For instance, I ran the following search: Oskar Kokoschka as a Creator. I have become interested in Kokoschka as I am a playwright and he has been credited with founding expressionist drama with his play, Murderer, the Woman’s Hope. However, he was primarily a visual artist and 113 of his works are available in through the Digital Media Center.

By default, results are displayed in List View, which shows a thumbnail of the work at the left and a description of the work at the right. The description includes the Title of the work, the Creator, the nationality of the Creator, the location of the work currently, the item or catalog number, and the name of the collection, as well as a link to the Full Record for the piece. To the far right, access is provided to the navigational features of the Art & Architecture Database through DMC.

The full record can be accessed by clicking either the thumbnail image, or by clicking the “Full Record” link under the items description. This view offers more detailed information, including the lifespan of the Creator, the date the work was created, the type of object, its classification, measurements, materials, provenance, rights statement, and accession number.

From the full record, you may click the thumbnail image and see the “full view” of the item. Besides providing information that is available from the full record, at the bottom there are three choices which give some power to viewing options: Zoom, Compare, and Full Image.

Zoom opens a new window and allows for highly fluid zooming on areas of the item for detail viewing. A small thumbnail appears in the lower left corner that shows your location on the image, including a red box detailing the area currently on screen, and which can be dragged to pan to another area of the image. Panning can also be accomplished by simply clicking the image and dragging left or right. Four buttons at the lower right offer increased zooming, decreased zooming, a return to the original state, and help. Zooming in can also be accomplished by clicking on the image.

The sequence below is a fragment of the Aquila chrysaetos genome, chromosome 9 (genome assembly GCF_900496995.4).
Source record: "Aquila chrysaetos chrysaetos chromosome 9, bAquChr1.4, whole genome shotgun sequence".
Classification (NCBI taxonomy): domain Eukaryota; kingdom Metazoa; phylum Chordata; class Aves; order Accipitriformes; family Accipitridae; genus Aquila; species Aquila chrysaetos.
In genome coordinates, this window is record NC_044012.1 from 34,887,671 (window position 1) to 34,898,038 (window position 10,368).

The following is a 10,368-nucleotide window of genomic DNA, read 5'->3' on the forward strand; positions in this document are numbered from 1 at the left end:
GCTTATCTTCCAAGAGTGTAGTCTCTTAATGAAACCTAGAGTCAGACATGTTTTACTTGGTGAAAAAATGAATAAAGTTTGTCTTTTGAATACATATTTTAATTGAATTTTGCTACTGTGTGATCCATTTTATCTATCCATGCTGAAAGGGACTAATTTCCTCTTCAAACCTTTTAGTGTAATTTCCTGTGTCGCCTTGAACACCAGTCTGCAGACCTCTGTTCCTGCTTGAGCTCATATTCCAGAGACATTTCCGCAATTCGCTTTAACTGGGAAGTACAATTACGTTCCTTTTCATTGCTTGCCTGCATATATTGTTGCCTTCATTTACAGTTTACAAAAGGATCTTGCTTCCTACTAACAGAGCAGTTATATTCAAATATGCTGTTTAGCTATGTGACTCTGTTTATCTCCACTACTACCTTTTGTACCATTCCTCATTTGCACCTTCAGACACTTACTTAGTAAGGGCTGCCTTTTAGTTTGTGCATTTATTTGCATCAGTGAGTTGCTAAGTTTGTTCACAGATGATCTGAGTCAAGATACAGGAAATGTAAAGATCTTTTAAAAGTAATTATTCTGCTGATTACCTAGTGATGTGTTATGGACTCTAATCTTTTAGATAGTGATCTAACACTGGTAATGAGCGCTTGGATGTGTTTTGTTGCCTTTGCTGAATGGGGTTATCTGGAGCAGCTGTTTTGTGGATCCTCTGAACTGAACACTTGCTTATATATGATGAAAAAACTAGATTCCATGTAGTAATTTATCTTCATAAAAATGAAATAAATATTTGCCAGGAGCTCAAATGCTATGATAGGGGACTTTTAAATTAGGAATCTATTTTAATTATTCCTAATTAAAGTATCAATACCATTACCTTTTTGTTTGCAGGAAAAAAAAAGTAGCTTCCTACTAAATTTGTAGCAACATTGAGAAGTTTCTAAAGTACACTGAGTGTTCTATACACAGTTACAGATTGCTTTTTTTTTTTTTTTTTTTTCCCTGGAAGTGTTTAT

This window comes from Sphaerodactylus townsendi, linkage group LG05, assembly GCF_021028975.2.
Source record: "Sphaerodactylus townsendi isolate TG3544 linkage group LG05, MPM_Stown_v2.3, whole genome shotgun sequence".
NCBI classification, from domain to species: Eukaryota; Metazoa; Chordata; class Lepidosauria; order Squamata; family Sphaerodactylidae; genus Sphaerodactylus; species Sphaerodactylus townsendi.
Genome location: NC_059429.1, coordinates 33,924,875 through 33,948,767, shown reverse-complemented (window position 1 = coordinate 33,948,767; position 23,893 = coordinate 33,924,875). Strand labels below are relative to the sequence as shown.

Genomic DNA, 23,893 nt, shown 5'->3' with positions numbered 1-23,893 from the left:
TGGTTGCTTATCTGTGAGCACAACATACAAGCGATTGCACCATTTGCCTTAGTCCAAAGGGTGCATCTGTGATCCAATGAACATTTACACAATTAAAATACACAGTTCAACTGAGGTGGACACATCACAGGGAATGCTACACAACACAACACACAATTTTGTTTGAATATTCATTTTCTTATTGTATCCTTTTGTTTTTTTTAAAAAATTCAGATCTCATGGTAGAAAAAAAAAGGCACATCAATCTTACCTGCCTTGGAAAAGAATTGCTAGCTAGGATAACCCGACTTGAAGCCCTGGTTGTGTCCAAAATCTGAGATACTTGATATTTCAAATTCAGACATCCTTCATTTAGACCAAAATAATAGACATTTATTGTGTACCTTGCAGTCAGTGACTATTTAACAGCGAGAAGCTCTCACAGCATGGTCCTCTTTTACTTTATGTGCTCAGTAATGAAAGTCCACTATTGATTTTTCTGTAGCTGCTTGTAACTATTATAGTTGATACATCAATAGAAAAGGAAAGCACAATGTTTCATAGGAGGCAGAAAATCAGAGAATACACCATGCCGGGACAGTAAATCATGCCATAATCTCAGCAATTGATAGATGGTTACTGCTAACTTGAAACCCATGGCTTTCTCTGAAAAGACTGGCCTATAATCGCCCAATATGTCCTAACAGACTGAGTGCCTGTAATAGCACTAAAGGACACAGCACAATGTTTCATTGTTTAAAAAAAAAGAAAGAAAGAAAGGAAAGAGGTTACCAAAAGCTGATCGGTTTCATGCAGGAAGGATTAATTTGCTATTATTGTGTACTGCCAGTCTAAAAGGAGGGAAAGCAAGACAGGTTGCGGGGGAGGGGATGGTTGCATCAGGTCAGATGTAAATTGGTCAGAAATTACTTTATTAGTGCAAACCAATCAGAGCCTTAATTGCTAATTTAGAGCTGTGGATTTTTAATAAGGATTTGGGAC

Compare opens a new window and allows you to select another image, such that you can compare the two. Compare seems to be based on the two images that you have most recently viewed in full view. It is somewhat disappointing that the compare thumbnails cannot be increased in size, but appears in necessarily restricted boxes; it seems to be dependent on the resolution of your display settings. However, the compare feature is quite nice, as I was able to compare two deer, one from The Dreaming Boys, Plate 2, The Sailboat; and the other from The Dreaming Boys, Plate 8, The girl Li and I.

Full Image simply opens a new window and presents you with the scanned item in the dimensions displayed to the right of the Full Image link, (640 x 551) for instance.

Stay tuned, over the next several days I'll look at more. Or better yet, go look around yourself!

Posted by twh7 at February 28, 2007 11:43 AM